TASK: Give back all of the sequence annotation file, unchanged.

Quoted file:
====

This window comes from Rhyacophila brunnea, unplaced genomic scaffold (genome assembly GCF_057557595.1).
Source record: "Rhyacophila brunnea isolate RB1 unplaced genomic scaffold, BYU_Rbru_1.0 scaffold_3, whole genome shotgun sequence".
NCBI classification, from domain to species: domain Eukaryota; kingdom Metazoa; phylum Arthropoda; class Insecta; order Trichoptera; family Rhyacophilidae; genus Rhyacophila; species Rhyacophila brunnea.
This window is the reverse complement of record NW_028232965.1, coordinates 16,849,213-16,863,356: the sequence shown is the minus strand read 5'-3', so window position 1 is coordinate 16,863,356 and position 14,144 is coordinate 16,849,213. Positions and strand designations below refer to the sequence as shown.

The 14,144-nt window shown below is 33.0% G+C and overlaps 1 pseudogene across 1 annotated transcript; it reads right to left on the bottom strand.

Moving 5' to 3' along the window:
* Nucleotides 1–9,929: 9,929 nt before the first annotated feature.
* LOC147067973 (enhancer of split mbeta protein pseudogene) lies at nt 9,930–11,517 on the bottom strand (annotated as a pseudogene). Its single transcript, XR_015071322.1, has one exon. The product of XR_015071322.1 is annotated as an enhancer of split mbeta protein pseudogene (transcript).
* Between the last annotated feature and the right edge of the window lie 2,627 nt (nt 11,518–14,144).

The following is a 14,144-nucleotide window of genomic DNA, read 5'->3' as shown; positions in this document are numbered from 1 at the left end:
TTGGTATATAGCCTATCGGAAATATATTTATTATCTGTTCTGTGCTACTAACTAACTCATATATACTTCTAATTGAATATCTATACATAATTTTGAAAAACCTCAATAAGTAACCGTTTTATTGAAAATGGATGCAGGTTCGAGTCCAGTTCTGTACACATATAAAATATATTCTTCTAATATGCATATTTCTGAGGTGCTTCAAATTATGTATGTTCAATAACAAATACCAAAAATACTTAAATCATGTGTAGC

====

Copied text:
This window comes from Rhyacophila brunnea, unplaced genomic scaffold (genome assembly GCF_057557595.1).
Source record: "Rhyacophila brunnea isolate RB1 unplaced genomic scaffold, BYU_Rbru_1.0 scaffold_3, whole genome shotgun sequence".
NCBI classification, from domain to species: domain Eukaryota; kingdom Metazoa; phylum Arthropoda; class Insecta; order Trichoptera; family Rhyacophilidae; genus Rhyacophila; species Rhyacophila brunnea.
This window is the reverse complement of record NW_028232965.1, coordinates 16,849,213-16,863,356: the sequence shown is the minus strand read 5'-3', so window position 1 is coordinate 16,863,356 and position 14,144 is coordinate 16,849,213. Positions and strand designations below refer to the sequence as shown.

The 14,144-nt window shown below is 33.0% G+C and overlaps 1 pseudogene across 1 annotated transcript; it reads right to left on the bottom strand.

Moving 5' to 3' along the window:
* Nucleotides 1–9,929: 9,929 nt before the first annotated feature.
* LOC147067973 (enhancer of split mbeta protein pseudogene) lies at nt 9,930–11,517 on the bottom strand (annotated as a pseudogene). Its single transcript, XR_015071322.1, has one exon. The product of XR_015071322.1 is annotated as an enhancer of split mbeta protein pseudogene (transcript).
* Between the last annotated feature and the right edge of the window lie 2,627 nt (nt 11,518–14,144).

The following is a 14,144-nucleotide window of genomic DNA, read 5'->3' as shown; positions in this document are numbered from 1 at the left end:
TTGGTATATAGCCTATCGGAAATATATTTATTATCTGTTCTGTGCTACTAACTAACTCATATATACTTCTAATTGAATATCTATACATAATTTTGAAAAACCTCAATAAGTAACCGTTTTATTGAAAATGGATGCAGGTTCGAGTCCAGTTCTGTACACATATAAAATATATTCTTCTAATATGCATATTTCTGAGGTGCTTCAAATTATGTATGTTCAATAACAAATACCAAAAATACTTAAATCATGTGTAGC